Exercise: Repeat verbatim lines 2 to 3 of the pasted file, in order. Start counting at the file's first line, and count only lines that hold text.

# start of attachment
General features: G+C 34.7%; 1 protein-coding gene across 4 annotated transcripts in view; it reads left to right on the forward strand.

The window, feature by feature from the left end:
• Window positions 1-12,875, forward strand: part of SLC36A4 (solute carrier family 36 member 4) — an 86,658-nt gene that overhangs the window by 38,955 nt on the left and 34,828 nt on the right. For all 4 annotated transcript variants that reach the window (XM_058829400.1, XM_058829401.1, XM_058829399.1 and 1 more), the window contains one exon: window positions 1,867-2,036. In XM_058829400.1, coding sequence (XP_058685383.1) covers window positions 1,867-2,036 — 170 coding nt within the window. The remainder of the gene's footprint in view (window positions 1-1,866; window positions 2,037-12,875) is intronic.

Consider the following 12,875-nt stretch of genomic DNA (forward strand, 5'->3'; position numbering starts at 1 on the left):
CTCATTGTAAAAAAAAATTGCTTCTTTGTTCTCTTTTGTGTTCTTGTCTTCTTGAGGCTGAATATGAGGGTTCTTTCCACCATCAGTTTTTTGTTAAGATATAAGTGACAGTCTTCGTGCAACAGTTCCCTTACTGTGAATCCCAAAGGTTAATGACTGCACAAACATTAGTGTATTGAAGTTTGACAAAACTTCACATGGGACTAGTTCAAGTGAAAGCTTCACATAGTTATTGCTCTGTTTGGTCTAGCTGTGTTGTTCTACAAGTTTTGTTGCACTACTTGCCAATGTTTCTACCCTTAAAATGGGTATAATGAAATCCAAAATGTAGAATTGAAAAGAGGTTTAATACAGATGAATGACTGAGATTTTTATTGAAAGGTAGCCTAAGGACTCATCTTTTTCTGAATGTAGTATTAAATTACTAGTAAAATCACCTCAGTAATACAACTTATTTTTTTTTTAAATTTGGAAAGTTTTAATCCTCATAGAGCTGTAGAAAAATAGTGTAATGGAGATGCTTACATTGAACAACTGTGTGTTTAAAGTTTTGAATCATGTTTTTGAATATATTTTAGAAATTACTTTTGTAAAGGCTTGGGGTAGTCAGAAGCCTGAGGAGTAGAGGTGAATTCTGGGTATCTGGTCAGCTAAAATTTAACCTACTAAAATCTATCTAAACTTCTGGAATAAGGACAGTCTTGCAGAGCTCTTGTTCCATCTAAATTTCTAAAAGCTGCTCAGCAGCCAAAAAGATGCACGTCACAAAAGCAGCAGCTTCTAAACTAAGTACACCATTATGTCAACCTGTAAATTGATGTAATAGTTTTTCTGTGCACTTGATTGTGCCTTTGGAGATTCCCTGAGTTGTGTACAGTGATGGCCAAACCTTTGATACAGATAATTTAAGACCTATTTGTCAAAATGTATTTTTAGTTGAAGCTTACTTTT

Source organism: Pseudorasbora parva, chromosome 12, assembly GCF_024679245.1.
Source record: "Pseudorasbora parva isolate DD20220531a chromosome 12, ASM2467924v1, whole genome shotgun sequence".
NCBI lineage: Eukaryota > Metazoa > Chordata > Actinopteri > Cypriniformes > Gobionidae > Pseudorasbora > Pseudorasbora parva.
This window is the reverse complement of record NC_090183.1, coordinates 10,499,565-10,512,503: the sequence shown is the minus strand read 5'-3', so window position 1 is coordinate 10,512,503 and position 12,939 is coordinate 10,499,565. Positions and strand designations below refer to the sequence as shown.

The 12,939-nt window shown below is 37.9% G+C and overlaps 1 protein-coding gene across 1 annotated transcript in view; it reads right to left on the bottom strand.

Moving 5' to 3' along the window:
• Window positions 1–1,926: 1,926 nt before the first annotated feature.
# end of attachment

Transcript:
The window, feature by feature from the left end:
• Window positions 1-12,875, forward strand: part of SLC36A4 (solute carrier family 36 member 4) — an 86,658-nt gene that overhangs the window by 38,955 nt on the left and 34,828 nt on the right. For all 4 annotated transcript variants that reach the window (XM_058829400.1, XM_058829401.1, XM_058829399.1 and 1 more), the window contains one exon: window positions 1,867-2,036. In XM_058829400.1, coding sequence (XP_058685383.1) covers window positions 1,867-2,036 — 170 coding nt within the window. The remainder of the gene's footprint in view (window positions 1-1,866; window positions 2,037-12,875) is intronic.